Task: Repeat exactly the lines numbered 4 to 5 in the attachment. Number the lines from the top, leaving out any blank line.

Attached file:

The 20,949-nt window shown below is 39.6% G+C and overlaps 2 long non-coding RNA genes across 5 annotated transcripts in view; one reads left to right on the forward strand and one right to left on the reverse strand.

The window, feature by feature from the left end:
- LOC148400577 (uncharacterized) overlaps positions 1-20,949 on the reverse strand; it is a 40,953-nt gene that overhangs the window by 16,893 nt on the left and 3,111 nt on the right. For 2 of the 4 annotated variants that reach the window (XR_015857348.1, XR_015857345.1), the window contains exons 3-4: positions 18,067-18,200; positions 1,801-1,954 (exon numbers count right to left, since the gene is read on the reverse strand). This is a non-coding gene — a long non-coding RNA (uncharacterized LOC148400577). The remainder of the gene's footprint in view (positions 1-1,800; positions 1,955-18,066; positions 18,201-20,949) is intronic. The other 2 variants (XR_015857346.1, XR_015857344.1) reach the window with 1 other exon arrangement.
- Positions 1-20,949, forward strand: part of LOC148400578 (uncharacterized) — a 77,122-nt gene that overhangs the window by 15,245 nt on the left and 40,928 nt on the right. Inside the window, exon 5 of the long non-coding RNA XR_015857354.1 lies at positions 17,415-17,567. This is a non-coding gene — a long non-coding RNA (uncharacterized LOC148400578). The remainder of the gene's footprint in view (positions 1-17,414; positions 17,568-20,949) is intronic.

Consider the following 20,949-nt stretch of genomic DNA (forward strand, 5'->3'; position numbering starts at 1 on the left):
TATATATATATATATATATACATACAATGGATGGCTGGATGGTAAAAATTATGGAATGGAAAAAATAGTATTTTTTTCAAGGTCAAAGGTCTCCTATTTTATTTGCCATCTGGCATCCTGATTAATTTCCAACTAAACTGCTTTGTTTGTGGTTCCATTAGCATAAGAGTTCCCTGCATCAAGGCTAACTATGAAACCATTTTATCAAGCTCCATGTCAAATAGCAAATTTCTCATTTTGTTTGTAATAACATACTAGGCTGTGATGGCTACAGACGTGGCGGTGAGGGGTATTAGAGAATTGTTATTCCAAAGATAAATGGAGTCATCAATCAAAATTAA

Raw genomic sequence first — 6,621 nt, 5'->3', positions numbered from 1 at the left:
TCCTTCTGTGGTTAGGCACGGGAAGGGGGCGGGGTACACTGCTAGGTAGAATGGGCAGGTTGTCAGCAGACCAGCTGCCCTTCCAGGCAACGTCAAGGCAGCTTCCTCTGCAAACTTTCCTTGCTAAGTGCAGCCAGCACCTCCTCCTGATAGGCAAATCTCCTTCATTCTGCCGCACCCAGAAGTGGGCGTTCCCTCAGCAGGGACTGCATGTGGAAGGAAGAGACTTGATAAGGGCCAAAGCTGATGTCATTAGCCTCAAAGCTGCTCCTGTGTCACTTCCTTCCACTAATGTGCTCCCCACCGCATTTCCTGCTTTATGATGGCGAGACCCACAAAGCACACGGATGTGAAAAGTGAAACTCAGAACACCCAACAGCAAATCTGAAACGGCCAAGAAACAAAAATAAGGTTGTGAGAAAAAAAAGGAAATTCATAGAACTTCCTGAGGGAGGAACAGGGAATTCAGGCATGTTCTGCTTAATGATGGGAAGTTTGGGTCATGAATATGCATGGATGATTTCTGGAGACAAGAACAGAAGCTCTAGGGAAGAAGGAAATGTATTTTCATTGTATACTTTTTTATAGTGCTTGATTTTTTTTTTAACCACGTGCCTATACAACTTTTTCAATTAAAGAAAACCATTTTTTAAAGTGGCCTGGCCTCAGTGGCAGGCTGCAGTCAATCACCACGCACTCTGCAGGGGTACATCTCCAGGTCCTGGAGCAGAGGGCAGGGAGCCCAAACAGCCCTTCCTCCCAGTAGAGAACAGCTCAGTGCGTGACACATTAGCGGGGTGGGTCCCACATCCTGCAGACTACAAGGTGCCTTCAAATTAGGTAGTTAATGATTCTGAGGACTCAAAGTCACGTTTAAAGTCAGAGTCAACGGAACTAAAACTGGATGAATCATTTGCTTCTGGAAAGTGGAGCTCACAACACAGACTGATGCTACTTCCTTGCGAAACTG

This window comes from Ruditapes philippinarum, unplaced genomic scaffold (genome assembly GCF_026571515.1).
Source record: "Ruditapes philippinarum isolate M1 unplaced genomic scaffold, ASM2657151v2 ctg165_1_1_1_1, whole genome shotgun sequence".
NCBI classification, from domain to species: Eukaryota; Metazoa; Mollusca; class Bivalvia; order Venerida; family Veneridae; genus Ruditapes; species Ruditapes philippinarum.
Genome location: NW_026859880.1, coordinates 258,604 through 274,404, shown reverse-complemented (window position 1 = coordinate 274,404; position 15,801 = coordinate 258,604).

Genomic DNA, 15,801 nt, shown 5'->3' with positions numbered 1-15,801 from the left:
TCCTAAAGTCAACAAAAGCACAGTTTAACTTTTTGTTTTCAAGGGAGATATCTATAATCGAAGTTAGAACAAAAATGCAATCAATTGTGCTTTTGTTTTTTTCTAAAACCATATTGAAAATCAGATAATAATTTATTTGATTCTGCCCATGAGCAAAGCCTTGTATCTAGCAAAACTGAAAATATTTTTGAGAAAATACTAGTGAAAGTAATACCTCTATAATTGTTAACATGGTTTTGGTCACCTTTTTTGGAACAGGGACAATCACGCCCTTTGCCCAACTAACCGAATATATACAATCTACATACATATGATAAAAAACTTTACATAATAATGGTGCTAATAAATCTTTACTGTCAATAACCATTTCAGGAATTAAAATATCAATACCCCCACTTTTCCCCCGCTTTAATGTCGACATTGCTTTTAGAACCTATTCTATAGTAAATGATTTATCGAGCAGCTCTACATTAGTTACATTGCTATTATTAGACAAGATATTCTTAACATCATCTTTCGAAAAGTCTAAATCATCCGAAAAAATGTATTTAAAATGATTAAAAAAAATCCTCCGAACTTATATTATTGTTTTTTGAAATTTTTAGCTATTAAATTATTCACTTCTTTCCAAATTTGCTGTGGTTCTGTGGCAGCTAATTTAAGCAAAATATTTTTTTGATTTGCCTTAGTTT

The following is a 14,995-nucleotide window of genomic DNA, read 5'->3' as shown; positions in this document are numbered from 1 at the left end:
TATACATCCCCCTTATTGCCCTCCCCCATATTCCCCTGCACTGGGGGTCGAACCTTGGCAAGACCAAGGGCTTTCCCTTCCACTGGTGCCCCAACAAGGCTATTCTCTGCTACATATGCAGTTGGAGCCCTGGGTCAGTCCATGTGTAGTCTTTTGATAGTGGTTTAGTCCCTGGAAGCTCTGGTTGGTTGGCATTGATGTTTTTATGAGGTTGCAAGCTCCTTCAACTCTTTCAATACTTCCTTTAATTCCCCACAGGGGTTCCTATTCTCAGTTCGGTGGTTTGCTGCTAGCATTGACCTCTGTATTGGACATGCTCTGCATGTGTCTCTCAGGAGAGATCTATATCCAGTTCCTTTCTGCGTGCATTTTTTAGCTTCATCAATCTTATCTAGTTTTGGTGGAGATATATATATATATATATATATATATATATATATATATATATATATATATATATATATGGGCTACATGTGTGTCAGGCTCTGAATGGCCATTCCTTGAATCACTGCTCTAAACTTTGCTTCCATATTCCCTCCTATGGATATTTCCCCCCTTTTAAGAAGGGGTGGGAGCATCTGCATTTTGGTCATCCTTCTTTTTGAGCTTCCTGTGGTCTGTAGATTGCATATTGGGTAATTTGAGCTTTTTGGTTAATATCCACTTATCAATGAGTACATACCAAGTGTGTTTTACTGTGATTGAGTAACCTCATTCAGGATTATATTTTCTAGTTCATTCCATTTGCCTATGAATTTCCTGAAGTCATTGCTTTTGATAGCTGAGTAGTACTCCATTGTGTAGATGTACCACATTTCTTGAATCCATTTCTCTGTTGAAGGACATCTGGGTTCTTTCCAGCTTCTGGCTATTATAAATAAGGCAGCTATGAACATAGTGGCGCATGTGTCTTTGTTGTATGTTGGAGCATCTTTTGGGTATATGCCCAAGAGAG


- Positions 1-20,949, forward strand: part of LOC148400578 (uncharacterized) — a 77,122-nt gene that overhangs the window by 15,245 nt on the left and 40,928 nt on the right. Inside the window, exon 5 of the long non-coding RNA XR_015857354.1 lies at positions 17,415-17,567. This is a non-coding gene — a long non-coding RNA (uncharacterized LOC148400578). The remainder of the gene's footprint in view (positions 1-17,414; positions 17,568-20,949) is intronic.

Consider the following 20,949-nt stretch of genomic DNA (forward strand, 5'->3'; position numbering starts at 1 on the left):